“I don’t see anything,” I said.
“That’s impossible,” he said.
“I’m just telling you the way it seems to me. Maybe there are right and wrong answers. You’re in charge. You would know.”
The authority. The authority on perception and what it means. The authority on my state of mind.
“No,” he said. “There is no right or wrong.”
“Then I guess I should continue,” I said.
So I did, for another few minutes. On the same section of the picture on card one, I chirped right along.
“Okay,” he said. “That’s enough.”
“No,” I said. “I feel like I’m just getting started. I thinks it’s therapeutic.”
“Listen,” he said. “This isn’t a test of your imagination. I want to know what you see in the picture.”
“I see an inkblot. It’s symmetrical.”
Then he came out with it. “You have a problem with authority,” he said.
“Really? You can tell that from my responses to the picture? Was it the hats? The Civil War soldiers?”
He took a deep breath and tried to calm himself down.
“No,” he said. “You don’t want to be judged.”
“Would you?” I said. “I could sit here and make notes on what you see in the pictures.”
“I’m administering the test,” he said, “not you. I’m trained to interpret it.”
“Okay,” I said. “I see male genitalia there at the top of the picture. They’re reading the New York Times and ordering coffee at a cafe.”
He stood up. He closed his notebook. He looked very tired.
He showed me out the door.
At the tender age of 19, I learned two lessons that day. One: they command, I subvert. And two: pretensions to science make a marvelous front for authorities.
There is something further. So-called mental-health authorities build a feedback loop to make a sale. They essentially ask you what you see, think, and feel, and then, when you tell them, they jam a label on your head. They just rearrange your own words and sell them back to you. In essence:
“I feel sad.”
“You have a condition called Sadness (depression).”
“I feel up and down.”
“You have condition called Up and Down (bipolar).”
No. They have a condition called Authority.
The Rorschach Test was one of those disastrous experiments where academics tried to make art into science. They presumed to carve pictures up into neat and revealing categories.
It didn’t work. It’s never worked. People looking at pictures see what they see, think what they think, and imagine what they imagine. This is why Hitler, Stalin, and the Chinese leadership destroyed so much art and set binding rules on what should be imagined.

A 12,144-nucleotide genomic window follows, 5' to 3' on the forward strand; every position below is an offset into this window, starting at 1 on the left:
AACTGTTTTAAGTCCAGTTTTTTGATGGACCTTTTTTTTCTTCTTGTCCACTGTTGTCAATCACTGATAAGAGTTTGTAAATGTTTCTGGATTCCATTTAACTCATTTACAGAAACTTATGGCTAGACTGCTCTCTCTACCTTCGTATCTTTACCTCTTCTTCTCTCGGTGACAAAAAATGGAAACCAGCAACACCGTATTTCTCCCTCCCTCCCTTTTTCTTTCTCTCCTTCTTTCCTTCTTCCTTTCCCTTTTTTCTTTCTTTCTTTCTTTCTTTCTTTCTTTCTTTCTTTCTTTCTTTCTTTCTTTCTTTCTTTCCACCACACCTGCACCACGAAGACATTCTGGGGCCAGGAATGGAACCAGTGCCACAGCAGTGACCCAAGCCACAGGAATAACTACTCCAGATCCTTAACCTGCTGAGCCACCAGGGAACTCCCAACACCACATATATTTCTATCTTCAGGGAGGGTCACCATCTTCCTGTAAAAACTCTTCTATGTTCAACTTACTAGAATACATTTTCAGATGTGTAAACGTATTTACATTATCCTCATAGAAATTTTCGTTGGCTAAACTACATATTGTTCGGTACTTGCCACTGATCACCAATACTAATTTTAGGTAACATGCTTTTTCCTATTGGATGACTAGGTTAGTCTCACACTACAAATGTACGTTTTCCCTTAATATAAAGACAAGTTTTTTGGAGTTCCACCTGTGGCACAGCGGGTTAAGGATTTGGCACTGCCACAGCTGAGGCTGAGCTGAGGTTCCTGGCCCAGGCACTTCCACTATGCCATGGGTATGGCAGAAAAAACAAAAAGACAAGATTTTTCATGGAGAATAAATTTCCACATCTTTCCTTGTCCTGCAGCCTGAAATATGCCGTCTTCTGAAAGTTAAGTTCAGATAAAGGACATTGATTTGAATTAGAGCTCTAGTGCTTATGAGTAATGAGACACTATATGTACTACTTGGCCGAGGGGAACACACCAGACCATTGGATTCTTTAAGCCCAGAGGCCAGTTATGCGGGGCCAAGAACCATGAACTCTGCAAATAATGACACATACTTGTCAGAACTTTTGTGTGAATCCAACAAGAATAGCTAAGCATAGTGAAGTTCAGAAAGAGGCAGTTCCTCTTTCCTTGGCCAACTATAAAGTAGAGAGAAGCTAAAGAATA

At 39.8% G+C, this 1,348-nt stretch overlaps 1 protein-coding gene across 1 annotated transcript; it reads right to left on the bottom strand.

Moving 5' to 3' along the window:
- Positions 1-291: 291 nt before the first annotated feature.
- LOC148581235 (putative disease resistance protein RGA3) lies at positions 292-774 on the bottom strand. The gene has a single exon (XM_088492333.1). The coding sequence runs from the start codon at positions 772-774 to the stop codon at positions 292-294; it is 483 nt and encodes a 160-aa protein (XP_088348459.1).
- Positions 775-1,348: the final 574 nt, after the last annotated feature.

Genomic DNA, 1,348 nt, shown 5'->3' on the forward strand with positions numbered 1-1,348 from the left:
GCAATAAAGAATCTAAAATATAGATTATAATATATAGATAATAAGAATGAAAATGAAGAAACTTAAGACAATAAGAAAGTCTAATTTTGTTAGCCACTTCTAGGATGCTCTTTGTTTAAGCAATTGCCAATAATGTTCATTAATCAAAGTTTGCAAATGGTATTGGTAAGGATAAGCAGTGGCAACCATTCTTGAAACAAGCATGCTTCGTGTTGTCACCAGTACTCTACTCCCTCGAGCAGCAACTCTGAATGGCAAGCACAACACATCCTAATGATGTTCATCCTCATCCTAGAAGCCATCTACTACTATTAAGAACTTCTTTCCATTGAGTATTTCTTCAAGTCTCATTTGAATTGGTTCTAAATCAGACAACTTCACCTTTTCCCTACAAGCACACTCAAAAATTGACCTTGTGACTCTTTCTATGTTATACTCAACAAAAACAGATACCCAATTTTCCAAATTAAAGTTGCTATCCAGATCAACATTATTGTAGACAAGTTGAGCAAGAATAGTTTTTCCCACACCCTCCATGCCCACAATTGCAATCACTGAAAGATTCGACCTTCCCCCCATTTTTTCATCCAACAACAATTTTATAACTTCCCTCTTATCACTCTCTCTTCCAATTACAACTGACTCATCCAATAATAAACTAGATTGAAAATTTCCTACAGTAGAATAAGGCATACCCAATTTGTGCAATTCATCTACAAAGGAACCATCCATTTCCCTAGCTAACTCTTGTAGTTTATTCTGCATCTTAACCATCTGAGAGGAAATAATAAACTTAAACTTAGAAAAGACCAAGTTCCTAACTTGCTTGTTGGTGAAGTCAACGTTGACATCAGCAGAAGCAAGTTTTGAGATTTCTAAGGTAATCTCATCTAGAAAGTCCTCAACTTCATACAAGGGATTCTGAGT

Art is dangerous. People move out of standard-response channels and actually conceive of ideas they’ve never considered before. They surpass brainwashing.
They realize, for starters, that any system, when it becomes large enough, can only continue to exist by turning rotten at the core.
Here is a piece from an interview I did with hypnotherapist Jack True in 1990:
Q (Rappoport): “There seems to be a growing interest, from psychiatrists, in ‘problems around authority.’”
A (Jack): “It’s self-reflexive. The psychiatrists are the authorities. So they want to protect their own turf. Anyone who questions their supremacy can get a diagnosis of mental illness.
“This society is being shaped into tighter systems. It means people in charge have to exert more control. They want to be immune from serious attacks.
“Everything leads back to freedom. When you press down hard on people, they think about their freedom. They want to break out. There are a lot of strategies employed to keep that from occurring.
“Code words are dropped into the culture. ‘Family,’ ‘groups,’ ‘love,’ ‘humanity,’ ‘care,’ concern.’”
Q: “Those are real words.”
A: “Yes, but they’re put there to bring about a kind of trance. They induce certain frequencies that are calming. As vague general terms, in basically trivial contexts, they flatten out emotional responses. They reduce emotional energy.”
Q: “And then what happens?”
A: “A number of things. The idea of freedom becomes less forceful. It become associated with less power. People opt for gentle behavior. But it’s not genuine. It’s the outcome of hypnotic suggestion.”
Q: “And the people who resist, who don’t buy in?”
A: “Their numbers decline. Ways are found to characterize them as mentally ill.”
Q: “If a person doesn’t react well to overweening authority…”
A: “He’s said to have a problem. You see? It’s his problem. That’s turning it around on the rebel. He’s not exposing authority. He’s got a problem.”
Q: And the psychiatrist ‘cares.’”
A: “Sure. He ‘wants to help.’ It’s a load of hypnotic suggestion, all the way up and down the line. I wouldn’t refer a person to a psychiatrist for all the tea in China.”
end of excerpt
On August 18, 1988, George Bush the Elder gave a speech in which he said, “I want a kinder, gentler nation.” It was perfectly in line with the ongoing pysop Jack True referred to above.
Bush’s words seemed to be positive, but they were really trying to “soften the frequencies” generated by the mind. Bush was basically saying, “We’re the authorities, we’re in charge. Be nice and everything will be all right…”